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[103 Squadron RAF]
[Profiles 103 Sqn N to Z]
[Bill Way 103 Sqn]
[Van Rolleghem 103 Sqn]
[Lawrie Oldham 103 Sqn]
[Jack Spark 103 Sqn]
[Val Richter 103 Sqn]
[Tom Prickett 103 Sqn]
[Maldy Williams 103 Sqn]
[Al Watt 103 Sqn]
[Tom Sadler 103 Sqn]
[Ken H Wallis 103 Sqn]
[Nicky Ross 103 Sqn]
[Stan Slater DSO OBE DFC]
[J H Richards Crew 103 Sqn]
[Arthur Roberts 103 Sqn]
[Roper and crew 103 Sqn]
[Selmo Verniuewe 103 Sqn]
[Louis Remi 103 Sqn]
[Cyril Rollins 103/576 Sqns]
[John Rose 103 Sqn]
[Presland crew 103/576 Sqn]
[Eric Piper 103 Sqn]

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Flying Officer Jack Spark DFM RAFVR. 103 Sqdn

103 Squadron Spark

  John Robinson Spark was born on 19th October 1922, at 24 Herbert Street Harraby in Carlisle. He was the second son of Mathew Wilkinson & Ellen Robinson Spark and a younger brother for Thomas William Spark, nine years his senior.

   He grew up in Harraby where he attended his local junior school, Brooke Street Primary before transferring later to Creighton Central Secondary School. Here despite claiming not to have been academic his examination passes included, Mathematics, Geography, English, Art & French. His sporting prowess at Creighton included Rugby, Tennis, Boxing & the High Jump in which he had some success. During this period Jack & his brother made repeated visits their grandparents & extended family in Alston. Here his brother introduced him to the joys of fly fishing & hiking in the hills around Alston.

   On leaving school he took a Job with Prices the tailors a well established & respected company in Carlisle. Here he settled into part time education to acquire the skills of Book keeping and Window Dressing to improve his knowledge of his chosen profession. Then as he progressed in the Rag Trade as he knew it, the world plunged into the Second World War & Prices closed many of its shops. Jack was one of those loosing their jobs, but he quickly found another at the newly built RAF’s No.14 Maintenance Unit Depot in Carlisle as a Junior Stores Clerk. He stayed here until 1941 when he left to join the RAF as a Wireless Operator to follow his brother who had become a Pilot in the RAF.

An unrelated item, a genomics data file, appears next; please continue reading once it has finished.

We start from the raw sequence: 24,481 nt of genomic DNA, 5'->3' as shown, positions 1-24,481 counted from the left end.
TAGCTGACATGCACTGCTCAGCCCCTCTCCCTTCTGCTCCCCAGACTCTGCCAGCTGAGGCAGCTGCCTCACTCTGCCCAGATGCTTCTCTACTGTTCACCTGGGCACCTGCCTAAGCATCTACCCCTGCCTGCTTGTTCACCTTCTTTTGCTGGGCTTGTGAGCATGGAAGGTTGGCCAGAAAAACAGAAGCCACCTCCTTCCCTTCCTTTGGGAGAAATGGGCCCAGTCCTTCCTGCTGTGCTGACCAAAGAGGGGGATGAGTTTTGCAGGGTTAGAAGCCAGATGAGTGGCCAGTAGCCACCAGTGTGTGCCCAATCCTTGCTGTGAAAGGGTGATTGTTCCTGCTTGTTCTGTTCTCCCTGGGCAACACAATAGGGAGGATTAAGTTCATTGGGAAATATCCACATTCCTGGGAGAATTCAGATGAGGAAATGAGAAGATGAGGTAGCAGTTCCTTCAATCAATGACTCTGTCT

103 Squadron Brownings crew

  Fred Brownings’ crew - Jack Spark front row left with another RAFEW Assn Member Ken Smart back row left

  On completing his training in February 1944 he is transferred to 103 Squadron Elsham Wolds in Lincolnshire. Here his crew had to complete 30 Operational bombing raids against the enemy before being rested to train new crews. His first four raids were a nightmare they were attacked by night fighters on each one. The fourth trip was the worst, ‘Berlin’ they were attacked three times on the way to the target. The rear gunner 19 year old Bob Thomas was killed in the first attack & the aircraft badly damaged in the next two attacks. Despite this the crew continued onto the target and delivered their bomb load onto the German Capital. Then on the run home they were coned by searchlights & because of the damage to the aircraft were not able to shake them off. Jack remembered seeing a German night fighter fire of coloured flares to extinguish searchlights he was caught by. He immediately fired of the same colours & low & behold the searchlights went out.

  They managed to limp back to England to make an emergency landing at Dunsfold airfield. During the landing their Lancaster slewed off the runway into the darkness & collided with an American Flying Fortress that had crashed two days earlier.

  For his part in saving the Lancaster Jack was awarded a Distinguished Flying Medal. Their Rear Gunner Bob Thomas was buried with full military honours but the crew had to return to Elsham Wolds to complete another 26 Ops to finish the tour. In June 1944 he was informed of the death of his brother in a flying accident in North Africa when the aircraft he was a passenger in crashed in the Atlas Mountains. At the end of his tour he was commissioned to Flying Officer and transferred to Sandtoft airfield to train other aircrew.